Congressman Faleomavaega announced today that he has introduced H.R. 4182, a bill that would remove the requirement that amendments to the American Samoa Constitution can only be made with the approval of the U.S. Congress.
In a letter to the Governor and the Fono informing them of this legislative proposal, Faleomavaega expressed his concern over the current system, citing the difficulty in moving legislation through Congress and his concern that Congressional consideration of the American Samoa Constitution could raise serious issues over the constitutionality of certain provisions in the local constitution.
“As I recall, in 1983 former Governor Peter Coleman had expressed a desire to run for a third term since his first term lasted only for three years. The matter was taken to the High Court and Chief Justice Gardner ruled that Governor Coleman’s first three years was considered a full term and therefore he was ineligible to run a third time,” Faleomavaega noted.
“But the territory’s constitution provides that on matters that are appealed, the Secretary of the Interior makes the final decision. At that time, since Governor Coleman was a Republican and the Secretary of the Interior was also a Republican, there was concern that there may be some partisan politics involved in favor of Governor Coleman’s interest – and the whole idea that a single person like the Interior Secretary – by his signature alone – can change American Samoa’s political institutions – did not sit well with some of the territory’s political leaders. A bill was quickly introduced not only to prevent the Secretary of the Interior from ruling in favor of Coleman running for a third term, but required Congressional approval for any new changes in the territorial constitution,” Faleomavaega said.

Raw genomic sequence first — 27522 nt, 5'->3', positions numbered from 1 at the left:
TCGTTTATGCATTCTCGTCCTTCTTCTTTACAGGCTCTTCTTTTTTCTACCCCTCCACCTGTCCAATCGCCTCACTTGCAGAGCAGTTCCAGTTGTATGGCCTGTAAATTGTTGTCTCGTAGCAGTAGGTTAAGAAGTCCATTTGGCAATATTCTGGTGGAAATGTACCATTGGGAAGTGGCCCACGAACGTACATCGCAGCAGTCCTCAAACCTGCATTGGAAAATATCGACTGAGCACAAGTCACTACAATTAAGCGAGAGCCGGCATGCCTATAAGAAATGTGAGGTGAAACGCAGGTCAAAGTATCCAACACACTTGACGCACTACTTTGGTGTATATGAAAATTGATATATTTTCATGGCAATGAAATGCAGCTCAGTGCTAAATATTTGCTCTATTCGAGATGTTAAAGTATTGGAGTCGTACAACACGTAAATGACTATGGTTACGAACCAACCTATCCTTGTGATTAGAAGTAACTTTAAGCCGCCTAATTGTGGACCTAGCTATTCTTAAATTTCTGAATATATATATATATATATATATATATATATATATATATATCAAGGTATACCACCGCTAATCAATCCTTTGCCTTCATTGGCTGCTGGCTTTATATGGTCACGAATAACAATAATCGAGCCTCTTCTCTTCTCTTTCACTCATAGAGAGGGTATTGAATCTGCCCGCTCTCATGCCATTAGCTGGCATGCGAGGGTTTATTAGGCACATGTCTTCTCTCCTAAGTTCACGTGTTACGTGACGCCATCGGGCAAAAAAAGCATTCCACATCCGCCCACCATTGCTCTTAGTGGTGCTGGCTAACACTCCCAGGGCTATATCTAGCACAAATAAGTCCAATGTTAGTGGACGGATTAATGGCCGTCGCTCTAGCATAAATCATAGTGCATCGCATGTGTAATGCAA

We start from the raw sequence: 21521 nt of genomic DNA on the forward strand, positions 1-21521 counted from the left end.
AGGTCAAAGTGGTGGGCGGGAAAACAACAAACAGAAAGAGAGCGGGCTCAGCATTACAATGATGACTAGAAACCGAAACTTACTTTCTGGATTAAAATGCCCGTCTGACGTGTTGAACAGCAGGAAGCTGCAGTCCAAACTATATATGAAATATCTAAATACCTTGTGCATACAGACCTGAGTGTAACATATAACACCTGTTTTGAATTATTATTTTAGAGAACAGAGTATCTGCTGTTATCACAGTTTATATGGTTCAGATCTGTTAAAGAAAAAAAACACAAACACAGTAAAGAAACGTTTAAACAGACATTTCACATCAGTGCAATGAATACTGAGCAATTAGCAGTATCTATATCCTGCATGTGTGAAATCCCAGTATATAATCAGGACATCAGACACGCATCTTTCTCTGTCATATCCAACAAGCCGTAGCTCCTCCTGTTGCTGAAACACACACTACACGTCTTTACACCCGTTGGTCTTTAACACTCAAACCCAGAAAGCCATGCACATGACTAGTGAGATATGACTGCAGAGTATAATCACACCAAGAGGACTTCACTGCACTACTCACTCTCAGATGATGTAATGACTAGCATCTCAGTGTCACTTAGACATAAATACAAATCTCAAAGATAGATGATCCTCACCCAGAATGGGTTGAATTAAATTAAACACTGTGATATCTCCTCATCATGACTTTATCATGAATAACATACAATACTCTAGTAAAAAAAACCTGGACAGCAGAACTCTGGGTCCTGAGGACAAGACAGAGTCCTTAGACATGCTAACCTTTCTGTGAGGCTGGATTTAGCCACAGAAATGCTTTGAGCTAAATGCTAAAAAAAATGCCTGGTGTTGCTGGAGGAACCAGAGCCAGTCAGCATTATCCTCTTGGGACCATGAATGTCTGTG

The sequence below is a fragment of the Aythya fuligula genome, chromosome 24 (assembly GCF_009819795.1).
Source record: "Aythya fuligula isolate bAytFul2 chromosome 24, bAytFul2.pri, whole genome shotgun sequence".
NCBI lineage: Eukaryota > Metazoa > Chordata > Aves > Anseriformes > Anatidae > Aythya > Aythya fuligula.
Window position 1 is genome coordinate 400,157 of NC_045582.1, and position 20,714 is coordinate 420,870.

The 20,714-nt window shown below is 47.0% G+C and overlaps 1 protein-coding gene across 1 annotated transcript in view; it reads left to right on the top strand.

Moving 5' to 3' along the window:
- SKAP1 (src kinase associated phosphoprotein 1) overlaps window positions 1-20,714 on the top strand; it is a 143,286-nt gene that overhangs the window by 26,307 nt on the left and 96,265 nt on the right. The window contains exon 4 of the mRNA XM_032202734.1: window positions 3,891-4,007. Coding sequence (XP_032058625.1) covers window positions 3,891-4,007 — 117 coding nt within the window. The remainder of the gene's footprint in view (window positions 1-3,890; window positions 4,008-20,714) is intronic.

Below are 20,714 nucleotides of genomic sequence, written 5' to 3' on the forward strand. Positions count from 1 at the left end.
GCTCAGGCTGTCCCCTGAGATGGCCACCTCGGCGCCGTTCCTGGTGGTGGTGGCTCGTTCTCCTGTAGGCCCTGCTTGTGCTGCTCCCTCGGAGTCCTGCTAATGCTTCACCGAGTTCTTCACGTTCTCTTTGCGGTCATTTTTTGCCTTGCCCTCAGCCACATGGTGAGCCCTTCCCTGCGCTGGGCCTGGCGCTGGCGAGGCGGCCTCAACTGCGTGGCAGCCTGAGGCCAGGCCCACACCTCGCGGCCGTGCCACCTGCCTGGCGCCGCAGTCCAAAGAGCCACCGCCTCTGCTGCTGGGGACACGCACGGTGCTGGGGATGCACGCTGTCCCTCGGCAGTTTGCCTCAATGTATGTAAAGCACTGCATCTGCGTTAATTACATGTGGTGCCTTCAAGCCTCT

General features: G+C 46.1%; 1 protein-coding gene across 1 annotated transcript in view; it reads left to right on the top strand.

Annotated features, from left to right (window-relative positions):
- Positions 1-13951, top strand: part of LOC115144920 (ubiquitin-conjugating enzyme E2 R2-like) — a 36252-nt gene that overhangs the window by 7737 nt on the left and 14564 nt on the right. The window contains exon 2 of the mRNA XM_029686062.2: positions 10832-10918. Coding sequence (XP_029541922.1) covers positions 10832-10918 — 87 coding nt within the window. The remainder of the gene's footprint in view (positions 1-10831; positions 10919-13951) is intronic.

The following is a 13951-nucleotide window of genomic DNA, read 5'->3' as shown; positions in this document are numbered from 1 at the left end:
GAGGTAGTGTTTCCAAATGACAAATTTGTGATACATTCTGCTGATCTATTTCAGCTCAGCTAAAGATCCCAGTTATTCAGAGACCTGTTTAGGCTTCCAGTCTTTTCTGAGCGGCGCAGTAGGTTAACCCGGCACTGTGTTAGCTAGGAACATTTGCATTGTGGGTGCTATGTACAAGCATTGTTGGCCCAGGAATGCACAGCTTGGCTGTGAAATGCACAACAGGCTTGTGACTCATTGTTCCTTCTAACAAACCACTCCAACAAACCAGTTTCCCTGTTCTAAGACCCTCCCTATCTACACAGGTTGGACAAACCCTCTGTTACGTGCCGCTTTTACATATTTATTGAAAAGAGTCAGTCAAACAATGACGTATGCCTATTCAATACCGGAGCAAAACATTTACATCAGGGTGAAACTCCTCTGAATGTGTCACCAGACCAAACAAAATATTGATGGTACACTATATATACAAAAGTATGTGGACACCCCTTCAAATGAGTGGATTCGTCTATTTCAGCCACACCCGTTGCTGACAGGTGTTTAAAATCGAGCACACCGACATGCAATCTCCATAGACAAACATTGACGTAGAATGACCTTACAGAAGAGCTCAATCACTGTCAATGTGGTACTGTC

“While the bill was going through the Congressional legislative process for approval, Governor Coleman decided not to appeal his case to the Secretary of the Interior, and decided thereafter not to run for a third term. However, Congress went ahead and gave approval to the bill, without amending the provisions of the 1929 federal law in 48 U.S.C. 1661, which basically gave Congressional ratification to the 1900 Tutuila and 1904 Manu’a Instruments of Cession, and with its plenary authority mandated under the U.S. Constitution over U.S. territories. It should be noted that this federal law states, “Until Congress shall provide for the government of such islands all civil, judicial, and military powers shall be vested in such person or persons and shall be exercised in such manner as the President of the United States shall direct…”
“Since 1929, the administration of American Samoa was assigned to the Secretary of the Navy by the President, and since 1950 President Truman amended the order and assigned the administration of the territory to the Secretary of the Interior,” Faleomavaega concluded.